Use this URL to cite or link to this record in EThOS: https://ethos.bl.uk/OrderDetails.do?uin=uk.bl.ethos.786323
Title: Encapsulation of biologically functional nanoparticles : virus coating and drug nanoparticulation
Author: Ran, Hao
ISNI:       0000 0004 7971 7871
Awarding Body: Queen Mary, University of London
Current Institution: Queen Mary, University of London
Date of Award: 2016
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Abstract:
Making headway in the field of biomaterials research and specifically in vivo drug delivery using nanoencapsulation is certainly a challenge but the rewards are obvious when considering potential applications in cancer therapy, drug delivery and uses in the potential in the cosmetic industry. As multi-purpose agents nanocapsules not only require a high success rate of encapsulation but also a remarkable stability for targeted drug delivery, viral vector and emulsion nanocapsules which are considered a great match for this purpose. In this research nanocapsules were fabricated using a layer-by-layer technique: polymer layers are alternatively deposited using opposite charges on a bio-core surface. Smart polyelectrolyte nanocapsules are produced that can be successfully uptaken by cells and catalysed to release drugs at a target site. Previous research in this area attempted to use nanocapsules in the range of 600nm resulting in a high rate of cell fatality during uptake. We focus on three projects all in the range of 100nm, a size range predicted to have an even higher success rate for: 1) Oil-dye assisted emulsion nanoencapsulation. 2) Polystyrene latex beads nanoencapsulation. 3) Adenovirus nanoencapsulation. The characterization of nanocapsules included Confocal Laser Scanning Microscopy (CLSM), Dynamic Light Scattering (DLS), Transmission Electron Microscopy (TEM) and Scanning Electron Microscope (SEM). Polymer layering is examined for stability, successful encapsulation and their biocompatibility. Fabrication smart oil-dye assisted nanocapsules containing water insoluble drugs are using a solvent evaporation to shrink the microcapsules to nanocapsules. With regards to the successful encapsulation of latex beads it is shown that direct polymer deposition on the adenovirus surface could significantly increase the speed of assembly and reduces complexity in fabrication. Adenovirus nanocapsules are examined using the above methods as well as a cell study based on gene expression showing that the capsules successfully infect cells with the virus without causing cell fatalities.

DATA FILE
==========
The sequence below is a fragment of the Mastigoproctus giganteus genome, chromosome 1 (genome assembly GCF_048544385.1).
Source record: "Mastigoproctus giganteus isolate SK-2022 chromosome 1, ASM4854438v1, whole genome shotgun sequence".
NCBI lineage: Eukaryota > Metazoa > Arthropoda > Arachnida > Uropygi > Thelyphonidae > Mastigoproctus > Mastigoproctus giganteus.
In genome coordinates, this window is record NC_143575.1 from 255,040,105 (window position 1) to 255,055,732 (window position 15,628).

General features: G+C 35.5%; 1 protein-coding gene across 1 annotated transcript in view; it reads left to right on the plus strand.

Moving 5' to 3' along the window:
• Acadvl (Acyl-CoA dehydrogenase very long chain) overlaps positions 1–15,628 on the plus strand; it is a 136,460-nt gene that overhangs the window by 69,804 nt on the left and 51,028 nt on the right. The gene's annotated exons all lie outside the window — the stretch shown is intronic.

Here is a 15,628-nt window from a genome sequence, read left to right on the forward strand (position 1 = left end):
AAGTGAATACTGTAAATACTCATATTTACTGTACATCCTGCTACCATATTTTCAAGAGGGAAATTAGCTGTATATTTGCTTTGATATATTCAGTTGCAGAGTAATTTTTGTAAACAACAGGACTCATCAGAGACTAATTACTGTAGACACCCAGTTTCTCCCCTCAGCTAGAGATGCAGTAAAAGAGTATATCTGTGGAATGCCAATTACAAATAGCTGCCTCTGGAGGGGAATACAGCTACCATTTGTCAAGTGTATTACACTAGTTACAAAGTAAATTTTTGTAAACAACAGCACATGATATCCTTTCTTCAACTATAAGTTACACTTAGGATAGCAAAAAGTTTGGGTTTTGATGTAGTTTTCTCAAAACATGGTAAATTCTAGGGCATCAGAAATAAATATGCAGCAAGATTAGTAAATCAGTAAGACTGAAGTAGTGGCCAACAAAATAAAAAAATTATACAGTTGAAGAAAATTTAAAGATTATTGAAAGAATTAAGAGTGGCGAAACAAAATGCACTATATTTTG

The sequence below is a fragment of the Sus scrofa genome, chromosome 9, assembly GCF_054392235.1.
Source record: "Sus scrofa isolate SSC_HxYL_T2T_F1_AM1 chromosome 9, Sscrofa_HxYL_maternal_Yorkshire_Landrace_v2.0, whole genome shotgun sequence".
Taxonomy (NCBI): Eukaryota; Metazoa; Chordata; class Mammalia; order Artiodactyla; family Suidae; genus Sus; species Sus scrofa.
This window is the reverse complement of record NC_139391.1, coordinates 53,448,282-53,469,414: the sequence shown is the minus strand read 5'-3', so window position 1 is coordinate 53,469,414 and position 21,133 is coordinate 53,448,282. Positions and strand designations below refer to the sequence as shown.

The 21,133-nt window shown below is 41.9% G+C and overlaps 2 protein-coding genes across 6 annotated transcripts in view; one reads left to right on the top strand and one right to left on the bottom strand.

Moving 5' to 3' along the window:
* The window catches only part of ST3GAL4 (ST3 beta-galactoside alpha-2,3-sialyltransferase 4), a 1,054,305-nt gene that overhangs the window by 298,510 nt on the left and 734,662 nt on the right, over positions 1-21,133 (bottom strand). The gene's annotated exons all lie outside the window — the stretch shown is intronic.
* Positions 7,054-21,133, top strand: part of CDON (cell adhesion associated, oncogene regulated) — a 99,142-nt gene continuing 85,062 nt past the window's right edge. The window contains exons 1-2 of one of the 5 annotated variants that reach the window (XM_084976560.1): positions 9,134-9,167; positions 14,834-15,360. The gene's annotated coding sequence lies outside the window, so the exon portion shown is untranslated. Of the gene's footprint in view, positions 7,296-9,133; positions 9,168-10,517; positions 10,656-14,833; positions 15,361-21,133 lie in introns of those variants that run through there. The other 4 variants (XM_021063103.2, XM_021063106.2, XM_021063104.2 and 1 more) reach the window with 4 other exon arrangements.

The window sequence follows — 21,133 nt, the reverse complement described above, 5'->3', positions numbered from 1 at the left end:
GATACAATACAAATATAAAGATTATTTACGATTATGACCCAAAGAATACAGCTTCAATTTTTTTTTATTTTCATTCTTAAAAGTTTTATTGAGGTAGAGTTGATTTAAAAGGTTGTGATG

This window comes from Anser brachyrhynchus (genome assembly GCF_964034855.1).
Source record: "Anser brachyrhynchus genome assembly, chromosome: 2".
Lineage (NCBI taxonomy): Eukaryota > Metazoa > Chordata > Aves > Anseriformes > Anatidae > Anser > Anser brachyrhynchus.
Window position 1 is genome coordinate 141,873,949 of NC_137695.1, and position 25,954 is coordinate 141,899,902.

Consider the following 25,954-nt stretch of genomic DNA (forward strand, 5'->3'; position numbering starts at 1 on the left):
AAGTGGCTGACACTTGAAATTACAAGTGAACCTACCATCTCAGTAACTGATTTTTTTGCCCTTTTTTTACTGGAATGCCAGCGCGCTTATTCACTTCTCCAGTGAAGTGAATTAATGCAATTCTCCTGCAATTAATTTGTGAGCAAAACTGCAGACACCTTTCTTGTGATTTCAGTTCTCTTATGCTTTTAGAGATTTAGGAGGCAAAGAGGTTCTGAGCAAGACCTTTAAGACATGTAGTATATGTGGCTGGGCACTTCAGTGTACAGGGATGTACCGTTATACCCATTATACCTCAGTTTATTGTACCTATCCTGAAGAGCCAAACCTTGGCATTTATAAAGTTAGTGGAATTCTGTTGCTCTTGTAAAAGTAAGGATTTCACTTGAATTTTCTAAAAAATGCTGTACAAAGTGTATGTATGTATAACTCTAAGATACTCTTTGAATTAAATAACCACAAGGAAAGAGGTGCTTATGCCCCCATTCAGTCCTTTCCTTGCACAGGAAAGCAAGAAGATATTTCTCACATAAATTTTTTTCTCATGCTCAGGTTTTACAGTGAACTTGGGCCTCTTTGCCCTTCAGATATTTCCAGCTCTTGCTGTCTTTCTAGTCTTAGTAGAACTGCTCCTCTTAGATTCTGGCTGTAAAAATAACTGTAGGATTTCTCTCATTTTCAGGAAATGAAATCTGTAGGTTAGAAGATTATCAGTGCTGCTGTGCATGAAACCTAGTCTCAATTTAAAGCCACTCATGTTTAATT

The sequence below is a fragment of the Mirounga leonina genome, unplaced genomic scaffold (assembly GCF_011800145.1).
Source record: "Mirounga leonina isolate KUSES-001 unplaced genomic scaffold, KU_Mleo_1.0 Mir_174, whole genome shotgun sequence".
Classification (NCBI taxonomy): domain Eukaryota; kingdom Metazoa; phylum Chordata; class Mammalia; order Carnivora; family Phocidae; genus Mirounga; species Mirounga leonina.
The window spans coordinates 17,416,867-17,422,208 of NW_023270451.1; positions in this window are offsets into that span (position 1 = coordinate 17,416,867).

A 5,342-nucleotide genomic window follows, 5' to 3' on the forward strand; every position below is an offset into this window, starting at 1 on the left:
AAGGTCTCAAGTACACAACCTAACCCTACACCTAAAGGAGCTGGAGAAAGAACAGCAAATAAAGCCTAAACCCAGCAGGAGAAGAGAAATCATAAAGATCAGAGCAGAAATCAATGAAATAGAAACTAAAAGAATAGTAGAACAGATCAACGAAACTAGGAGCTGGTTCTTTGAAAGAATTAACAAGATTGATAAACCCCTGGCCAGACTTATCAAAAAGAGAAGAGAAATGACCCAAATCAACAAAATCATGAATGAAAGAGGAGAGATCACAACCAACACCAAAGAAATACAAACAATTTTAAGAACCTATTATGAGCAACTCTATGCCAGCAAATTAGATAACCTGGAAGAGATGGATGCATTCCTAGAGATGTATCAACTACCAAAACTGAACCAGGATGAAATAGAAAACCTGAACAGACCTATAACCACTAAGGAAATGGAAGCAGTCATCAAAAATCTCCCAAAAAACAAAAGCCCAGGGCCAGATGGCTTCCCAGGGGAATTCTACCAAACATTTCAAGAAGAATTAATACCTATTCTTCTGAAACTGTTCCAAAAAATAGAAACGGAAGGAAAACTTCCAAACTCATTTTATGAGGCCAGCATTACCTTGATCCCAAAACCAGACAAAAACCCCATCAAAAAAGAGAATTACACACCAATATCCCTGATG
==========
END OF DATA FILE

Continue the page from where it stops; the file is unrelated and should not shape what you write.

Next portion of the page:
Supervisor: Sukhorukov, G. Sponsor: Not available
Qualification Name: Thesis (Ph.D.) Qualification Level: Doctoral
EThOS ID: uk.bl.ethos.786323  DOI: Not available
Keywords: Nanoparticles ; Drug delivery ; Nanoencapsulation
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